At a cozy dinner on Monday night in Marrakech, a group of the climate’s diplomatic heavyweights discussed their response to the possibility of Donald Trump withdrawing the US from the UN’s climate process.
Ministers and representatives from major economies – the EU, Germany, UK, Brazil, Mexico and France – joined roughly a dozen smaller countries at the meal.
US lead climate negotiator Jonathan Pershing also joined the group, which refers to itself as the ‘high ambition coalition’.
Over an hour and a half, the ministers discussed the threat of a US departure – either from the Paris agreement or from the parent UN climate convention.
Their response will likely take the form of a simple, but resounding political statement from as many world leaders as can be mustered. It would reaffirm the global commitment to the Paris deal.
“There is a sense of the meaning and purpose of the high ambition coalition. Now more than ever,” said an EU source.
Ban Ki-moon: Trump must face #climatechange reality, reports @purpleromeropo https://t.co/geDt5j9D5i #COP22 pic.twitter.com/eHg2e0tDS6
— Climate Home (@ClimateHome) November 15, 2016
This would compliment the ‘Marrakech call’, a more detailed document produced by the Moroccan presidency of the conference.
Trump’s criticism of the Paris deal and intention to damage it is a particular affront to France, in whose capital and through the whose careful diplomacy the deal was struck. Speaking to the conference on Tuesday, French president François Hollande said: “This agreement is irreversible… In law and in fact and in addition in our minds… France will lead the dialogue with the US with determination, perseverance and demands.”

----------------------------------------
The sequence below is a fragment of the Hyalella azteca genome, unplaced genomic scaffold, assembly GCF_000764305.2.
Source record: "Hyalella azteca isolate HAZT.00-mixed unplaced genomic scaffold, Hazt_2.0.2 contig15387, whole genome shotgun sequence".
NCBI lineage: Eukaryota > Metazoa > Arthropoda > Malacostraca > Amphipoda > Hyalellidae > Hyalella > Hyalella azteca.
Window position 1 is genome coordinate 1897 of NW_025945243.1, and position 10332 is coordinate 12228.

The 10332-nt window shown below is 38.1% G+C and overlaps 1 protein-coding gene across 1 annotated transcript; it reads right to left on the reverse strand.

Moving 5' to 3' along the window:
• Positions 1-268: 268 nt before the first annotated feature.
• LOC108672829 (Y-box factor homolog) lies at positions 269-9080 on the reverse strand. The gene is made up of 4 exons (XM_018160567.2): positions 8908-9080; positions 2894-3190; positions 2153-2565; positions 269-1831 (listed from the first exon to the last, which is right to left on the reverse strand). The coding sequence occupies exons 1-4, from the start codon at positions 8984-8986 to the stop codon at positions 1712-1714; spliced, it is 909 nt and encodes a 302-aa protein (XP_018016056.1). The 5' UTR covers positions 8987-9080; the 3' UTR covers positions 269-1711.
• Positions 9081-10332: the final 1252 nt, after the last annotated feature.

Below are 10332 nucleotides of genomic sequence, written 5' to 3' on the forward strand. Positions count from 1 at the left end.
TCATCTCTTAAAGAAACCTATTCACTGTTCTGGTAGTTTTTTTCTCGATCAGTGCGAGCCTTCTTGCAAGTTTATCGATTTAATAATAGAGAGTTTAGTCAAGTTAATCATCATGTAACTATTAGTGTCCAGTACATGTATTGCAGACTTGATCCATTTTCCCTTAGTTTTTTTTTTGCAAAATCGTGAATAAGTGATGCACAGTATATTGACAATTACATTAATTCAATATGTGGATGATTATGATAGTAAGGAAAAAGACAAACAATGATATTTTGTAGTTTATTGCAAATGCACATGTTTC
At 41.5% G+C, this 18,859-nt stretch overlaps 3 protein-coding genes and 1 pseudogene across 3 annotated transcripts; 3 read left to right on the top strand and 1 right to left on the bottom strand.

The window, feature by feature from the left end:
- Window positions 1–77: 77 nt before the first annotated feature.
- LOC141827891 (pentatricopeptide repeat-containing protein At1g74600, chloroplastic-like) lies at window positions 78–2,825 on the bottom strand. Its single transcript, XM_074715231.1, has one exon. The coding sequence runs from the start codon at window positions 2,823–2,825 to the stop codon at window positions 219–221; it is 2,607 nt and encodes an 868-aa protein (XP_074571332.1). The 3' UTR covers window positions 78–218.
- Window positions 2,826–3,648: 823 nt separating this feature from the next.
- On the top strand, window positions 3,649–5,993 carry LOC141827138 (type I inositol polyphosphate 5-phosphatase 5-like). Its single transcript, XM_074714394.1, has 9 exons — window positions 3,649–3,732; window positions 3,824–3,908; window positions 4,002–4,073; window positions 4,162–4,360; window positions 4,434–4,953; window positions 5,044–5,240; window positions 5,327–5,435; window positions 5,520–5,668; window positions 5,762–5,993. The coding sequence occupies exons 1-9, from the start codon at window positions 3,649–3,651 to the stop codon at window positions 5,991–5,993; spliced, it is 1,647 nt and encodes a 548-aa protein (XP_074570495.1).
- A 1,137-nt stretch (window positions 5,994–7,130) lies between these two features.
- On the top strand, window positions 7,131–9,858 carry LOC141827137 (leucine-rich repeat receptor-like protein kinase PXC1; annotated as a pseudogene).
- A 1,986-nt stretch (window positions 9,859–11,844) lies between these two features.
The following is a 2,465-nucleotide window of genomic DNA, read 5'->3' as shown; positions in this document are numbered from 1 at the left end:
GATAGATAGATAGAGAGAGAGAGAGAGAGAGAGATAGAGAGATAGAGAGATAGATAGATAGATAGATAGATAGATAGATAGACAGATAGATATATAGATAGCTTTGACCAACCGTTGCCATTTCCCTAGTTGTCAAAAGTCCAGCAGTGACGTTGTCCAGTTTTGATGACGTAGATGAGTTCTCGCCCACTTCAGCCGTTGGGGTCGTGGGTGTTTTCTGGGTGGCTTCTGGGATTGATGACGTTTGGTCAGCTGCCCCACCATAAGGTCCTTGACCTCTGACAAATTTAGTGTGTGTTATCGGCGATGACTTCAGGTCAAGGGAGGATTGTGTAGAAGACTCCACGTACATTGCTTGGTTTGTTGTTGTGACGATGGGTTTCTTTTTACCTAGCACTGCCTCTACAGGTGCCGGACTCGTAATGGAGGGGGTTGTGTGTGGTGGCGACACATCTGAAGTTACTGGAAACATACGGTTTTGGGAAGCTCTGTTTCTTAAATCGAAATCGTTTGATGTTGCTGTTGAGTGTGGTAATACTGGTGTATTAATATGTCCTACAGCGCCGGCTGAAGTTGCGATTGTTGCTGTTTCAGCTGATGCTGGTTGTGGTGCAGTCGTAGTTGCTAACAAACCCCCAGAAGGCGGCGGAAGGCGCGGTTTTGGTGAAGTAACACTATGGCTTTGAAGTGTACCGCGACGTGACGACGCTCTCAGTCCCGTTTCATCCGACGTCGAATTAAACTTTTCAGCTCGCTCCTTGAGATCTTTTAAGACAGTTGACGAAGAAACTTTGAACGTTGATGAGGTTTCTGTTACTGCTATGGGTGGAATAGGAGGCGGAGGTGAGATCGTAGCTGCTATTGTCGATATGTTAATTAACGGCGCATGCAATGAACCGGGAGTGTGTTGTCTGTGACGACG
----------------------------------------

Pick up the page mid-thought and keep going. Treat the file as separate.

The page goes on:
But diplomats are clearly deeply worried. There is a fundamental imbalance between a symbolic reaffirmation of previous climate goals and the nuclear impact a US withdrawal could have on international cooperation.
Two sources told Climate Home that they had heard rumours of an announcement from Trump’s transition team – where climate-sceptic Myron Ebell is leading environment policy – as early as Tuesday afternoon.
Such a move would drop like a bombshell on the talks, in which the US has been a leader during Barack Obama’s presidency. It would also overshadow the visit of secretary of state John Kerry, who will address the meeting on Wednesday.
“It would lack some elegance,” said the EU source, to not allow Kerry the opportunity to depart the climate talks with dignity before the new administration made its policy direction clear.
The same source said the EU’s climate commissioner Miguel Arias Cañete had met with representatives from China and India and both had expressed their desire to move forward, even without the US.
This is notable, given India’s leadership has made no public statements regarding the impact of Trump’s election on the process.
Amid talk here in Marrakesh that Trump won't pull out of climate deal, his spokesman reiterated that pledge Monday. https://t.co/admPH5RwbI pic.twitter.com/vrnvbyUTjC
— Amy Harder (@AmyAHarder) November 15, 2016
On Thursday the “high ambition coalition” plans to call for countries to sign up to one or more of a list of pledges that will step climate action forward in the coming years.
These include ratifying the Paris deal if they have not yet done so, signing up to tougher timelines under the Kigali deal on hydrofluorocarbons (HFCs) and working to implement an aviation emissions deal agreed in October.
Their attempt to influence the direction of the talks by creating an in-group of nations that are aligned to stronger action is a repeat of their role at the Paris talks last year.
The stigma of being in the out-group was effective in Paris, corralling more than 100 nations into a call for more ambitious targets. The group, which is convened by the Marshall Islands, have met in secret on the side of UN conferences since the middle of 2015.